More restraint
We need to invent new modes of consumption that are less wasteful and more efficient. For, given the increasing spread of Western modes of development and consumption to the emerging economies of the South, what other choice do we have? Three or four planet Earths would be required if the current consumption patterns of North America were to be extended to the planet as a whole.

Less matter
We shall have to “dematerialise” the economy and growth. For it is probably impossible to halt growth. We shall therefore have to reduce the consumption of natural resources and raw materials for each unit of economic production, whether it be energy, metals, minerals, water or wood. This shift of the economy towards the immaterial has already begun with the revolution that replaces atoms by bits, which is central to the rise of the new technologies and knowledge societies.

“Dematerialisation” of the economy could even favour development in the countries of the South, if the countries of the North were to commit themselves to dematerialising a little more than the countries of the South for a period of about 50 years.

But the greatest transformation of our societies will be in the realm of attitudes and behaviour. How can we dematerialise production if we remain materialistic? How can we reduce our consumption if the consumer within us devours the citizen? Education for sustainable development will be the key to this change.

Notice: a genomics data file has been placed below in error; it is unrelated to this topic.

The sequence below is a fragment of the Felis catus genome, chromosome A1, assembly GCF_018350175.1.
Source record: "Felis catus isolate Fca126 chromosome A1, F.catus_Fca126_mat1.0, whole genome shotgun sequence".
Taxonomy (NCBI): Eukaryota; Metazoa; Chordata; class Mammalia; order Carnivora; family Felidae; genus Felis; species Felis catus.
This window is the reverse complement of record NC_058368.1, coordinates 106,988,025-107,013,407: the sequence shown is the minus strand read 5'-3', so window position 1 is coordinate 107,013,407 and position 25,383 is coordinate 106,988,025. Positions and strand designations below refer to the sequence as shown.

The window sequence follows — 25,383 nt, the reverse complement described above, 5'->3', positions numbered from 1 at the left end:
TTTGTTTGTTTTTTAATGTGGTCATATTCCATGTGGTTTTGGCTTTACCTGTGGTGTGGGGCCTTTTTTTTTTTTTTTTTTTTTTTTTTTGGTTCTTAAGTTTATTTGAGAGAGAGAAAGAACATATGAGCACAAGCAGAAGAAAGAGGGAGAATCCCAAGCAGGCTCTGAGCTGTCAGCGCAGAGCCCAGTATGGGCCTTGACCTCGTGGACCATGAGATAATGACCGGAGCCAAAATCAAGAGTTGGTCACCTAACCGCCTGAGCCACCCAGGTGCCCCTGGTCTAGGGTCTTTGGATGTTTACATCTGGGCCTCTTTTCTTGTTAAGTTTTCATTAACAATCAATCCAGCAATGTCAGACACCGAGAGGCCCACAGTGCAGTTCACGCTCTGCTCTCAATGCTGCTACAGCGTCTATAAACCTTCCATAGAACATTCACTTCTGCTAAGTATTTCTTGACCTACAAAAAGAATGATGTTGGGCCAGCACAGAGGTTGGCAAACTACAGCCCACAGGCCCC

More concreteness
Concrete and realistic projects, including at the international level, will be needed to bridge the gap between utopia and the tyranny of the short-term. Take the case of bio-diversity. To safeguard the 34 top priority ecological zones, which cover only 2.3% of the Earth’s land surface but contain 50%of the known species of vascular plants and 42% of mammals, birds, reptiles and amphibians, the cost is put at some $50b, or less than 0.1% of global GDP.

A natural contract
If we are to cease being the Earth’s parasites, we shall have to sign a new peace treaty with nature. We had the social contract, which binds human beings together, and we must now bind ourselves with nature. The idea will seem strange to some, but it follows on logically from the growth of ecological awareness. If in future we protect endangered species, if we preserve landscapes in natural parks, we shall gradually be recognising nature as embodying genuine rights.

Foresight will be an absolute precondition of the true democracy of the future. The ethic of the future, which demands that we transmit an inhabitable world to our children, will supply the link between the economy and ecology, between growth and sustainable development.

The writer is the Director-General

Can endangered Earth still sustain humanity?